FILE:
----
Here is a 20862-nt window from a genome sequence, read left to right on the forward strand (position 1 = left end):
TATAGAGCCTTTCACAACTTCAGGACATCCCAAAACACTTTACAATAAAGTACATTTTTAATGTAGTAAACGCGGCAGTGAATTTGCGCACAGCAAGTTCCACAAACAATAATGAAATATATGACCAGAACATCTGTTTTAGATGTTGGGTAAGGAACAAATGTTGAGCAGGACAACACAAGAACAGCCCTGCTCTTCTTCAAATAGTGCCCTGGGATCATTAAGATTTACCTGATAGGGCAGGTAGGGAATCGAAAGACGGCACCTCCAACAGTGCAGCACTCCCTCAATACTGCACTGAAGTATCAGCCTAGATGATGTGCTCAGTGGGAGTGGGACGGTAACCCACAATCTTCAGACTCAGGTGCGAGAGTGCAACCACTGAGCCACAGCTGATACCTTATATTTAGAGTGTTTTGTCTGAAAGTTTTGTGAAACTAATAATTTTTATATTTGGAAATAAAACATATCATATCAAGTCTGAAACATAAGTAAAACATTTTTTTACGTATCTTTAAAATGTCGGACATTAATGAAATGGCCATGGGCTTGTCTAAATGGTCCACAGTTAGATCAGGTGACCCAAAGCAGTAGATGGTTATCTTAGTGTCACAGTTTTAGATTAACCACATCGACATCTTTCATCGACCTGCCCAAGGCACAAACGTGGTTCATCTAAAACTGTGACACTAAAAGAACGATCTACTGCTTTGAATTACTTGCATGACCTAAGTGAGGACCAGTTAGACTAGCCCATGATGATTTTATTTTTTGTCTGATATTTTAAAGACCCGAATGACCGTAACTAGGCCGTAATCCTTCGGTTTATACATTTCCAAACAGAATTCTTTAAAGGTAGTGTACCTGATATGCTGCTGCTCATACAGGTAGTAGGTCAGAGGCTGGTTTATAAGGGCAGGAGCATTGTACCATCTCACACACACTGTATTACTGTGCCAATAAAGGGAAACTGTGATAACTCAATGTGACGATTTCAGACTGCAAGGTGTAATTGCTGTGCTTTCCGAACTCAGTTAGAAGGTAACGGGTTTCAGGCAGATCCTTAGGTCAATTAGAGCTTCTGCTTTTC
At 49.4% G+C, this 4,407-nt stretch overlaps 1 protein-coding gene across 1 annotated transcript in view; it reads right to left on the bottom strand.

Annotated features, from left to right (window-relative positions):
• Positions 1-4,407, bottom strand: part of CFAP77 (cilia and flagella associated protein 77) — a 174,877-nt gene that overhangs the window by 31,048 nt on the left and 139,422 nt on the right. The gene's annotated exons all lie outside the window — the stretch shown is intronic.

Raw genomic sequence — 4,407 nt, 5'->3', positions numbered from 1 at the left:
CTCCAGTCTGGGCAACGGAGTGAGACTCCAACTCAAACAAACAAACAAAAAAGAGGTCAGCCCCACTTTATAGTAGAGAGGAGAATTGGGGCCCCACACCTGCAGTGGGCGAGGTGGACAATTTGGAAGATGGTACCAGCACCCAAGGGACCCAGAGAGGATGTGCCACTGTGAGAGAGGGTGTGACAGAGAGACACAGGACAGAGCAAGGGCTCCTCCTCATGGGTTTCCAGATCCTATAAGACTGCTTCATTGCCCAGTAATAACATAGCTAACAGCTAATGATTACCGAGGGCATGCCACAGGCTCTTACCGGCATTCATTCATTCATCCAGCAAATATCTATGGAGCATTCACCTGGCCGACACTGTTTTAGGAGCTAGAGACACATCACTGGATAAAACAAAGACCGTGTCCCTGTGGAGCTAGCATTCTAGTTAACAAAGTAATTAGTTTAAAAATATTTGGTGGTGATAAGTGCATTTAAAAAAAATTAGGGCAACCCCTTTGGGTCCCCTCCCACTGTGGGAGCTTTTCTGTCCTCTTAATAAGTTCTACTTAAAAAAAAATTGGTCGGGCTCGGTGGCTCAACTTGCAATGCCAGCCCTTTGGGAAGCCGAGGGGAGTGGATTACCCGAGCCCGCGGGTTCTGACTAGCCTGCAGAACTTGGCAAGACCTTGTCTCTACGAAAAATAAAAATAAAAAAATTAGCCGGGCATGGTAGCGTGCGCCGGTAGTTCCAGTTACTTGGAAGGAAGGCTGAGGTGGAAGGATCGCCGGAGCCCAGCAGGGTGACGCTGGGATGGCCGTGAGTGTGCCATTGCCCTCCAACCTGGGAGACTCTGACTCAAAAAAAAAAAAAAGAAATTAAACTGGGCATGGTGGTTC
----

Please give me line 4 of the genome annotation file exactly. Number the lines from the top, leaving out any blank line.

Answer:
Annotated features, from left to right (window-relative positions):